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Discover the Charm of Santorini

The words “Greek Isles” evoke visions of sun-bleached homes shoulder-to-shoulder against a hillside with a mesmeric view of bright blue water, however with over two hundred Greek islands scattered across the Aegean and Greek seas, where does one start? Chances are, Santorini is the island you are picturing as Vacay worthy. Once an entire island like its neighbors, it was a volcano that blew its top thousands of years ago, making an enormous crater. These days Santorini’s painted villages crowd the dramatic ridges of this crater as if to jostle to relish the views.

Santorini is one of the Cyclades islands in the Aegean Sea. It was devastated by a volcanic eruption in the 16th century BC, forever shaping its rugged landscape. The whitewashed, cubiform houses of its two principal towns, Fira and Oia, cling to cliffs above an underwater caldera (crater). They overlook the sea, small islands to the west and beaches made up of black, red and white lava pebbles. And Santorini offers far more than the vistas made known on postcards — its wonders embody country wineries, ancient anthropology sites and memorable beaches.

The village of Oia is that the quintessence of Greek Island charm. Pronounced “EE-ah,” this idyllic ensemble of whitewashed homes and blue domes exquisitely drapes itself over a steep slope at the top of a cliff. Viewpoints here are some of the most iconic within the Greek seas, and photographers clamor for simply the proper angle. Artists fall enamored with Oia and move in. Honeymooners find the B&B of their dreams and savor breakfast in memorable settings. At the quiet end of town, the old windmill evokes a more rustic age gone by and the cliff-side cocktail bars offer a romantic stage where tourists gather for every Santorini sunset.

It seems, at least in most images, that Greek-island cities like Oia are utterly white. The whitewash, while scenic nowadays, was originally practical. White reflects the powerful heat of the sun and what’s more, the lime that produces the whitewash is a sensible antiseptic. Villagers knew it would naturally disinfect the rainwater that was collected on rooftops and the blue and white of the townscape appears inspired by the colors of the Greek flag.

Dwellings on Santorini were originally humble caves. With very little building material on the island, it simply made sense to dig into the cliffs. These “cave homes,” encircled by air-filled pumice stone, are naturally insulated, staying cool in summer and warm in winter. Gradually these most cost-effective bits of property were developed and, with touristry, they became costly homes, hotels and restaurants.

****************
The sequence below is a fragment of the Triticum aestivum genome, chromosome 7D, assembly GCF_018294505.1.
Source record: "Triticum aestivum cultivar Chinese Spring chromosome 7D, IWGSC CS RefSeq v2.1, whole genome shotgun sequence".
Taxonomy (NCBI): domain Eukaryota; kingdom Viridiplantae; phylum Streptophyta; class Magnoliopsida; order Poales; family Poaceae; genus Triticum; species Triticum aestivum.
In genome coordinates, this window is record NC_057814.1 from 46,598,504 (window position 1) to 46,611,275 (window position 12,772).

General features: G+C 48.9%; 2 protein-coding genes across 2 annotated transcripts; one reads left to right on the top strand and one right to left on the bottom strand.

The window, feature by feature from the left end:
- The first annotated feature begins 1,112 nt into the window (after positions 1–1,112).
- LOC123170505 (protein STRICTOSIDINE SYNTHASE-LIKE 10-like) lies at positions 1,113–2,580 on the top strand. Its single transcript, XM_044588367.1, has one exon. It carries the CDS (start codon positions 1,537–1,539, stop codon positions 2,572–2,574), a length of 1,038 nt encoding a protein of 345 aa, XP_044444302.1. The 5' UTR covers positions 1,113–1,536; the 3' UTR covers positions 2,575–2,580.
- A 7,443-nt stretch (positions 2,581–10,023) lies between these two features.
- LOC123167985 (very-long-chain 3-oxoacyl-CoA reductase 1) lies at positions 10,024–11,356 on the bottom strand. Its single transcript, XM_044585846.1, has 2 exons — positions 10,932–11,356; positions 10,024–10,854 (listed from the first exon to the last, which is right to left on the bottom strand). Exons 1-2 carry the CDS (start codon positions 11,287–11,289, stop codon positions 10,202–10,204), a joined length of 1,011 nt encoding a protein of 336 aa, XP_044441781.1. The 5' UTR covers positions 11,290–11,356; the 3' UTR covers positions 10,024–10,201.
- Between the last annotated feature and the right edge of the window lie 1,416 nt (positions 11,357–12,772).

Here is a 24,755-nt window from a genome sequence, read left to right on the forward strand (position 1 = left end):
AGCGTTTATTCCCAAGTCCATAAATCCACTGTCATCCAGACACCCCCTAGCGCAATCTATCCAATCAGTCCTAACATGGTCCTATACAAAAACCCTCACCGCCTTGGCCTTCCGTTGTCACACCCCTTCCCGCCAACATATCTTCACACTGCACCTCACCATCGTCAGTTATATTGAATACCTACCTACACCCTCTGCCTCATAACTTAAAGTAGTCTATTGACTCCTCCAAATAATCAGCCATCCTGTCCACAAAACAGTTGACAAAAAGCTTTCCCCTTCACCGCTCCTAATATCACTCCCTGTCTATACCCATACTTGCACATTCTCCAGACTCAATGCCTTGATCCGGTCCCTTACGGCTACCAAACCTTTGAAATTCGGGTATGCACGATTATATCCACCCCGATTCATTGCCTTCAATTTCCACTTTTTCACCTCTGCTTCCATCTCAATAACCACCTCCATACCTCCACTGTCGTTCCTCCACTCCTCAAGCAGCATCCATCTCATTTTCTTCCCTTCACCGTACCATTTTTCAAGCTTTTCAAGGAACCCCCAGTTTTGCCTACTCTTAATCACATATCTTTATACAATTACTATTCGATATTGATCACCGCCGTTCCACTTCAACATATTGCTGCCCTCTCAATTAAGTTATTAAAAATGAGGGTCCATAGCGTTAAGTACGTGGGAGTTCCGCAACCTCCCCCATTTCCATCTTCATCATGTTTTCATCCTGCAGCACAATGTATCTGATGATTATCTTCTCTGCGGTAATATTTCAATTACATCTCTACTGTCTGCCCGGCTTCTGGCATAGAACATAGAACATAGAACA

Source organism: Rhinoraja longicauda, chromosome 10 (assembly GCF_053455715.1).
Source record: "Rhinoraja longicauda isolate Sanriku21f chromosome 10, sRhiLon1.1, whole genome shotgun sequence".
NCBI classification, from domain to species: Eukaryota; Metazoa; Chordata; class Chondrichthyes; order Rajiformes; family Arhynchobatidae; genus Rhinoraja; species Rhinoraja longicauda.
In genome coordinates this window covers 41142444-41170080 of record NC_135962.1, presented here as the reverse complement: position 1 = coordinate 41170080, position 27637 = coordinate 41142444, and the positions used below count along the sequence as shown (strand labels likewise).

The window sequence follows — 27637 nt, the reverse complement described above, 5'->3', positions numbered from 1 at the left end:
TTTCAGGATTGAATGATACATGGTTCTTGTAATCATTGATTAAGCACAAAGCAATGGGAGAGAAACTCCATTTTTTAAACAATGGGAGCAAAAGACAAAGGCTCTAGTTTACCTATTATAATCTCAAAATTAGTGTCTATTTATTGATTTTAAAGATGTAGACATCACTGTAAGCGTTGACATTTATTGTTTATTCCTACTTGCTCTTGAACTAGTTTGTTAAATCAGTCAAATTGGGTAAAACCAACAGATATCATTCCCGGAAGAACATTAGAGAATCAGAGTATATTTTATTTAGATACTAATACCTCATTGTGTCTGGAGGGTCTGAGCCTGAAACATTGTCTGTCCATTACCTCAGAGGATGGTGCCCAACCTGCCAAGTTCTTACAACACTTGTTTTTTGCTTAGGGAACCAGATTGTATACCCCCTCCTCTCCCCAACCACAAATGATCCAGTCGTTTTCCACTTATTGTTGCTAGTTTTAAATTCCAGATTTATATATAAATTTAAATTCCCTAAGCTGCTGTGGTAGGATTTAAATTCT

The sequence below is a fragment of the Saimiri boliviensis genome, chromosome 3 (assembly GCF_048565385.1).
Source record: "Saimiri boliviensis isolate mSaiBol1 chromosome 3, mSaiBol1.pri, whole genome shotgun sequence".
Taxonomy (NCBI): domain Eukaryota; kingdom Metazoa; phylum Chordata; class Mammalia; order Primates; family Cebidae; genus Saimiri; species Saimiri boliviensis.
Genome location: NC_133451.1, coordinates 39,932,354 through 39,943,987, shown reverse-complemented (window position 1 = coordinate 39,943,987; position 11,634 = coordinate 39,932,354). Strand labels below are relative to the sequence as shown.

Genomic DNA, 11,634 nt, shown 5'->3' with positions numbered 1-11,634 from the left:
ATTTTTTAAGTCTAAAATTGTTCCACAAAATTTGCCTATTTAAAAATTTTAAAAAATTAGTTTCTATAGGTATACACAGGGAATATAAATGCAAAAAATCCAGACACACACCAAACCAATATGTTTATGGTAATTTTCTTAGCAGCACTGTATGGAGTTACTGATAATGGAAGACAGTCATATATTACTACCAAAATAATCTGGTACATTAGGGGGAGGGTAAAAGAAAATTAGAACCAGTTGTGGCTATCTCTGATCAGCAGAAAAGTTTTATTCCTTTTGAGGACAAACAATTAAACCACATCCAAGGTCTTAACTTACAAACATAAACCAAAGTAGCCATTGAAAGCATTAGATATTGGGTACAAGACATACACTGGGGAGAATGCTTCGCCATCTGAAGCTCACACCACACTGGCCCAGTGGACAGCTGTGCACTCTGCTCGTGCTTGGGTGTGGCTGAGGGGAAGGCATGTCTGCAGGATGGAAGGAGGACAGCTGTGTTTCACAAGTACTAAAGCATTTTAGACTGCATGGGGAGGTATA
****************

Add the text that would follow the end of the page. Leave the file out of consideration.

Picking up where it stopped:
Thousands of years before the thought of touristry, within the Bronze Age, a time that was ancient even to the Greeks we now call “ancient”,  Santorini was already bustling. It absolutely was the age of the Minoans, the earliest documented civilization within the Aegean, and Santorini was the biggest town outside their home base of Crete. However around 1630 B.C., the “Minoan Eruption”, one among the largest in human history, blew out twenty-four cubic miles of volcanic material, at least four times the number ejected by the 1883 explosion of Krakatoa in today’s Indonesia. That is when the island took on the sunken crater form that visitors see these days.

You can visit Santorini’s version of Pompeii, an ancient town buried (and preserved) in ash following this huge eruption. The Bronze Age town, close to the contemporary city of Akrotiri, continues to be being excavated, with over thirty buildings currently visible in a very well-designed structure. (Only 3 % of the location has been unearthed.) Guests explore the excavation site on ramps that allow you climb around and thru the streets of the prehistoric town. Careful observers will notice sidewalks, underground sewage systems, and ceramic vases left behind. The most fascinating things discovered here are the extraordinary wall frescoes, fancy furnishings, painted ceramics which are on show primarily at the museum of Prehistoric Thira in Santorini’s main town, Fira.

The island’s volcanic soil, ample sunshine and arid climate add up to a distinctive wine grape. As they have since ancient times, vintners here form the live vines into protecting baskets designed to enable the vines to both collect the dew and survive the wind. The fruit of the Santorini vine is both hearty and sweet, and there are a dozen or so wineries where casual guests can sip and soak up the views.

When it comes to enjoying the Santorini beaches, guests have choices made attention-grabbing by the bizarre volcanic geology. Two black-sand beaches flank the steep mountain at the southeastern corner of the island. On the island’s southern arc are some volcanically colorful beaches close to Akrotiri. White Beach, in front of a background of chalky cliffs, is accessible solely by boat.

Red Beach, given its distinctive color by iron deposits, is often reached by a rigorous hike round the bluff. Of course, wherever you go on this island, you are surrounded by gorgeous vistas. Whether you explore the island’s several wonders or mostly park yourself at a clifftop terrace to marvel at the caldera view, Santorini’s quite likely to measure up to your Greek vacay dreams.

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